Elon Musk’s extremely public acquisition of Twitter has officially been scuttled. Last week, the increasingly controversial billionaire stated that he was going to be terminating his 44 billion USD acquisition of the social media company. His publicly stated reason for stopping the deal has been an issue with bots. Everybody has known for years that there are many bots operating on the site, but Musk has taken issue with the sheer volume of bots. Because of Musk’s erratic behaviour, some people have accused Musk of looking for any excuse to get out of a bad deal (they say his offer was far too high). But Musk’s complaint is quite valid: a social media company’s value is based almost entirely on the number of people who use the platform, and do so actively. If Twitter’s numbers are artificially inflated by bots, both in terms of raw users but also in terms of true engagement, then the social media company’s value should suffer.
What are bots?
“Bots” or “spam bots” are essentially computer programs that behave like people. They imitate how real people use Twitter. Many of these accounts are automated, but like many of the Russian accounts that influenced the 2016 election, countless others are operated by real people. They follow people, they tweet at people, and they share tweets by other people. Sometimes they are used to harass people online. Sometimes they are extremely helpful and answer questions instantly. And a lot of them are just scams to separate gullible people and their money. Given the sophisticated nature of the operations, they are also very hard to detect. And considering how the people who can wield them successfully also wield considerable power, they have vested interests in remaining undetected. That said, according to Twitter, they are constantly improving their defences. But no matter their excuse, Musk claims that Twitter has been unable to provide real numbers about the number of bots on their platform. The company has publicly estimated that the number is roughly 5%, but many believe the true number may be significantly higher. Because of Twitter’s inaccurate statements about the number of bots on the platform, Musk has said they have materially breached the agreement they made, allowing him to walk away from the deal. Twitter does not agree.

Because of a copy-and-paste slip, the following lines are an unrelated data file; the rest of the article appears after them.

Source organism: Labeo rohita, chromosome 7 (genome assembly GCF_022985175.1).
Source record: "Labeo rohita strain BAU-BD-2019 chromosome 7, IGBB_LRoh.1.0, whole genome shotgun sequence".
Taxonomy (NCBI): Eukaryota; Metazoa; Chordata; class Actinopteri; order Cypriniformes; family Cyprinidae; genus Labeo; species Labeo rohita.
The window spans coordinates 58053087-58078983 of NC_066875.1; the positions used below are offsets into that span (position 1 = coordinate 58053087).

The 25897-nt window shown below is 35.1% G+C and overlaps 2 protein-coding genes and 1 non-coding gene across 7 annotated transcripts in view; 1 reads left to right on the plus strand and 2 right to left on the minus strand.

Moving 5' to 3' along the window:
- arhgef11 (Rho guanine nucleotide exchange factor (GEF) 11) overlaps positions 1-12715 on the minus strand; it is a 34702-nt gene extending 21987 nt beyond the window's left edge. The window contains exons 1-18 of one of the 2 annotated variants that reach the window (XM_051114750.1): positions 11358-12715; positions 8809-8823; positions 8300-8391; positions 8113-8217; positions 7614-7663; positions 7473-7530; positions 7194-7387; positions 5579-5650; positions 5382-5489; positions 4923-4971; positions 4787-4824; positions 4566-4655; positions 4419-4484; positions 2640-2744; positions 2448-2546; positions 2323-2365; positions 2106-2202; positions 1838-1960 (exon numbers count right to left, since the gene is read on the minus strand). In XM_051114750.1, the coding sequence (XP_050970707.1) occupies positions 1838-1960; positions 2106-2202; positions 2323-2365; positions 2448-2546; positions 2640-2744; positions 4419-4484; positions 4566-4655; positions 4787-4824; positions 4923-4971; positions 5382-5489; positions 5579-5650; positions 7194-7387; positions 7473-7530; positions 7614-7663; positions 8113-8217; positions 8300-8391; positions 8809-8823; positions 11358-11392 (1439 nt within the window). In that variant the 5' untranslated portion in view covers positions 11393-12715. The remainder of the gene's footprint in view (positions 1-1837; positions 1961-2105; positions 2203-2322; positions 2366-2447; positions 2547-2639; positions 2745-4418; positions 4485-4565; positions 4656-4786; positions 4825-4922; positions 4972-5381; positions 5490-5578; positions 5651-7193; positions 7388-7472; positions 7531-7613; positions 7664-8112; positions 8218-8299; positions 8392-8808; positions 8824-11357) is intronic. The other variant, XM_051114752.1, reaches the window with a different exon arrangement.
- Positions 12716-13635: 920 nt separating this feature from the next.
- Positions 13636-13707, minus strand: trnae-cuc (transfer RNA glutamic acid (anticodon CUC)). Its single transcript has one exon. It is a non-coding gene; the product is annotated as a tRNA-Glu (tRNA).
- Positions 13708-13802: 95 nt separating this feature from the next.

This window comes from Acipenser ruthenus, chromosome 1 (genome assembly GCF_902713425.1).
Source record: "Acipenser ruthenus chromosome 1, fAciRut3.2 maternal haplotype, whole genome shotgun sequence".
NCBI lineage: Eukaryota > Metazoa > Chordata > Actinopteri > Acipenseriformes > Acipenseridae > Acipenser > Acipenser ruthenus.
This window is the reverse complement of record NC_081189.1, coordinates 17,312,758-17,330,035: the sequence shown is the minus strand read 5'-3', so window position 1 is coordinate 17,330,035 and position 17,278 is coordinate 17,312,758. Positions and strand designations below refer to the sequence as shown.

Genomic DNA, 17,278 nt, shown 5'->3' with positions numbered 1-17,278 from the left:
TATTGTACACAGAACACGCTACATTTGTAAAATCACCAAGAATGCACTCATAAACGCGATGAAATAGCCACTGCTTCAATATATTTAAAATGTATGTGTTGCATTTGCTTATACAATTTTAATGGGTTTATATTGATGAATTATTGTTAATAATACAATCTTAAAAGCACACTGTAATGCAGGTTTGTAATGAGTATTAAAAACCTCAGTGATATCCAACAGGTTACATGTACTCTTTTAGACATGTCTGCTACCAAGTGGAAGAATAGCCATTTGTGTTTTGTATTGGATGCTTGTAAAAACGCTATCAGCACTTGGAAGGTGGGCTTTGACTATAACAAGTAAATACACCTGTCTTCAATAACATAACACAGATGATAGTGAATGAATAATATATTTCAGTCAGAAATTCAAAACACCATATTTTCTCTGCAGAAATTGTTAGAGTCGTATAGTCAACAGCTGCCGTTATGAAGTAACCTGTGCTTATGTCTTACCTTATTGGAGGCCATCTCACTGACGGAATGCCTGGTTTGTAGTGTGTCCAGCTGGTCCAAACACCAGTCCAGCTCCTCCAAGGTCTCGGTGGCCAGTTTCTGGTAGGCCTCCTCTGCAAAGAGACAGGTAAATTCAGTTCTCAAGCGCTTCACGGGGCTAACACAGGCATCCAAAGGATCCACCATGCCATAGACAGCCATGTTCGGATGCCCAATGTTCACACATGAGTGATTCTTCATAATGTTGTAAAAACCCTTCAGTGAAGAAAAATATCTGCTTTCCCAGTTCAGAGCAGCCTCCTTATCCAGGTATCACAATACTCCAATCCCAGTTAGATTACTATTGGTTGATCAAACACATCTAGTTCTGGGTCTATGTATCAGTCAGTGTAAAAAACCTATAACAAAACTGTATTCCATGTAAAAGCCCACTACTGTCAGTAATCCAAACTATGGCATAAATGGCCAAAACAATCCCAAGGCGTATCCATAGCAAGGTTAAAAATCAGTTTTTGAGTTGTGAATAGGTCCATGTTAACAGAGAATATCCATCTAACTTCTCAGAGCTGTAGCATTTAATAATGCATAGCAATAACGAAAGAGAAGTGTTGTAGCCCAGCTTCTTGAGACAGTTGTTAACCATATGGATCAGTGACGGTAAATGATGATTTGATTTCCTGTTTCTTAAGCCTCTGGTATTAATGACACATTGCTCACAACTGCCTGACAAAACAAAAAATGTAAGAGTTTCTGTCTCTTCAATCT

The long and short of it
There is very likely to be a very long and ugly legal battle between the two parties. In April, Musk signed a binding deal to buy Twitter at 54.20 USD per share (its stock has dropped 20% since then). In that deal, there is even a clause for a 1 billion USD “breakup fee” that Twitter gets to keep if Musk walks away. Most importantly, there is a clause allowing Twitter to sue Musk to force him to finish the deal as long as his financing remains intact. Twitter has just about every incentive to complete the deal. The company has been struggling to grow for several years now, and its financials have been far from stable, with slowed hiring and freshly laid-off employees.
Despite how dire things look now, Musk may simply be “walking away” to get Twitter to lower its price. It is a tactic that has been used many times over, most recently with LVMH’s acquisition of Tiffany & Company. Companies enter legal battles in order to force price re-negotiations, and given how much tech stock prices have plummeted recently, that may be exactly what Musk is after.